Anholt joked that the Nation Brands Index is “one of the most boring social surveys ever conducted,” simply because the rankings change so little from year to year.
He added: “It’s because people really, really don’t change their minds about countries. These are the stable building blocks of their world view.”
As someone who has never seen a country rise by more than two places from one year to the next, he explained that “when a country does rise or fall by more than two or three places in the ranking, then that’s really important and it’s really worth analyzing.”
Case in point is Russia, which has plunged 31 places to the bottom of the index in one year.
Anholt used the example to say that, based on his experience running the Nation Brands Index survey since 2005, “international public opinion will not tolerate conflict. The one thing that people all over the world just cannot forgive a country for is being involved in a war.”
He added: “If you reach out and you harm or threaten or insult another group, whether that’s a religious group or another state, public opinion will punish you as a state for doing so.”
Does that mean Israel, which occupies illegal lands as per the UN but has not suffered a plunge in its Nation Brands ranking, is an exception to the rule?
Anholt said the explanation is more complicated in that “Israel doesn’t suffer quite the same because (the occupation) hasn’t just happened right now. It’s a situation which people have been used to for a number of years.”
He pointed out, however, that while Israel is nowhere near the bottom of the index, it is also nowhere near the top.
He said: “Considering the size of its economy, and considering its successes and the connections that it enjoys with other countries, its position in the international community, especially since the Abraham Accords and all the rest of it, you might expect Israel to rank significantly higher than it does.”
Moving on to the UK, Anholt said that chaotic politics is so much the order of the day in world affairs these days, he does not think “just changing prime ministers every few weeks is going to have any long-term effect on the image of the country.”
Even so, he said the image of Britain is on the slide and has been so, barring a few reversals, ever since the Brexit referendum.
He added: “The data very clearly shows the number one reason why people admire a country is because they think it contributes something to humanity and the planet.
“The point about Brexit, as it was understood by most people around the world, was that the UK was withdrawing from its multilateral behavior and wanted to do it on its own. It wanted to be the British Empire all over again. Very predictably, people don’t like that.”
As for the US, he said: “It had always been the number one country, right up until the second term of George W. Bush, when the Americans invaded Iraq for the second time. America was always the most admired country on Earth; now, it never is. It seems to have settled down at about seventh to 10th position.”
Anholt put the twin examples of the UK and US this way: “Aside from invading another country, the only way that you can gradually damage the image of a country is by behaving in a persistently chaotic, turbulent and unfriendly way in the international community, and both the US and the US are proving that from year to year.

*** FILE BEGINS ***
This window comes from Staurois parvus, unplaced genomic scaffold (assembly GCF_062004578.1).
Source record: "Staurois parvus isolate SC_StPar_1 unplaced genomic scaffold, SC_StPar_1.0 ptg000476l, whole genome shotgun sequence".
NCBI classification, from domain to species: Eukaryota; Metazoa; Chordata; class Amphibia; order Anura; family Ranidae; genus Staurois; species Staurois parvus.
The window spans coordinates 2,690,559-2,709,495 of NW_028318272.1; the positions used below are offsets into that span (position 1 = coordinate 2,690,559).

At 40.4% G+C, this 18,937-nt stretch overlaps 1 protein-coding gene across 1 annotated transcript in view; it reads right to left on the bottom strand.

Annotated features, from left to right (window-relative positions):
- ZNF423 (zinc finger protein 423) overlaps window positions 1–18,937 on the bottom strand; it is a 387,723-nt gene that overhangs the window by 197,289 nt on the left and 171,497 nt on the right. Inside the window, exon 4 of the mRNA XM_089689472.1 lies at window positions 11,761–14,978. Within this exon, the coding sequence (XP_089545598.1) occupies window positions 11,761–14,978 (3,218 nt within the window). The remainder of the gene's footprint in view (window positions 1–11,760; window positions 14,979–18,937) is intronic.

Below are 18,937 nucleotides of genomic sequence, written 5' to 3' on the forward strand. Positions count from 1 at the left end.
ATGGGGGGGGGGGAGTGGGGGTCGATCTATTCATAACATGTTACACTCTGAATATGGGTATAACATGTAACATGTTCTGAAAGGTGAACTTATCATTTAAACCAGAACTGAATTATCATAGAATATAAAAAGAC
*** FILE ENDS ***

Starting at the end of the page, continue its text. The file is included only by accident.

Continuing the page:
“Year by year, their scores slip in the Nation Brands Index.”
Finally, with divisions opening up in British public opinion after the passing of Queen Elizabeth this year, how much did Anholt think she and the monarchy were worth to “Brand UK?”
He said: “If you look at monarchies in pure economic terms, they tend to give quite good value for money.
“They cost taxpayers several millions a year, sometimes many millions a year, to keep them there. But what they actually return to the country’s image in terms of pure brand value is in the order of billions. People love monarchies, especially people who don’t live in monarchies themselves.
“Without the monarchy, the UK would be significantly less interesting to people than it is. It would be significantly harder to attract people to visit its old buildings in its old cities. So, purely in economic terms, royal families appear to give rather good value, as long as they behave in the right way.”
Bethlehem prepares for ‘distinguished’ celebration of Christmas
100,000 tourists expected next month, with 80% hotel occupancy: Palestinian minister
Mayor Hanna Hanania highlights special arrangements for festive season targeting global visitors
Updated 27 November 2022
RAMALLAH: Bethlehem was preparing for a “distinguished” celebration of Christmas next month with tens of thousands of visitors from around the world expected to descend on the city, officials said.
The central West Bank city is of special religious and historical importance to Christians, and Bethlehem Municipality, and the Palestinian Authority’s Ministry of Tourism, have this year launched Christmas activities under the title, “From Bethlehem to the World: The spirit of Christmas Brings us Together.”
Bethlehem Mayor Hanna Hanania said: “All the eyes of the world are currently turning toward Bethlehem in preparation to mark the birth of the child Jesus.”
He pointed out that despite current world crises the event offered an opportunity to unite faithful and peace-loving people and promote freedom and dignity for all.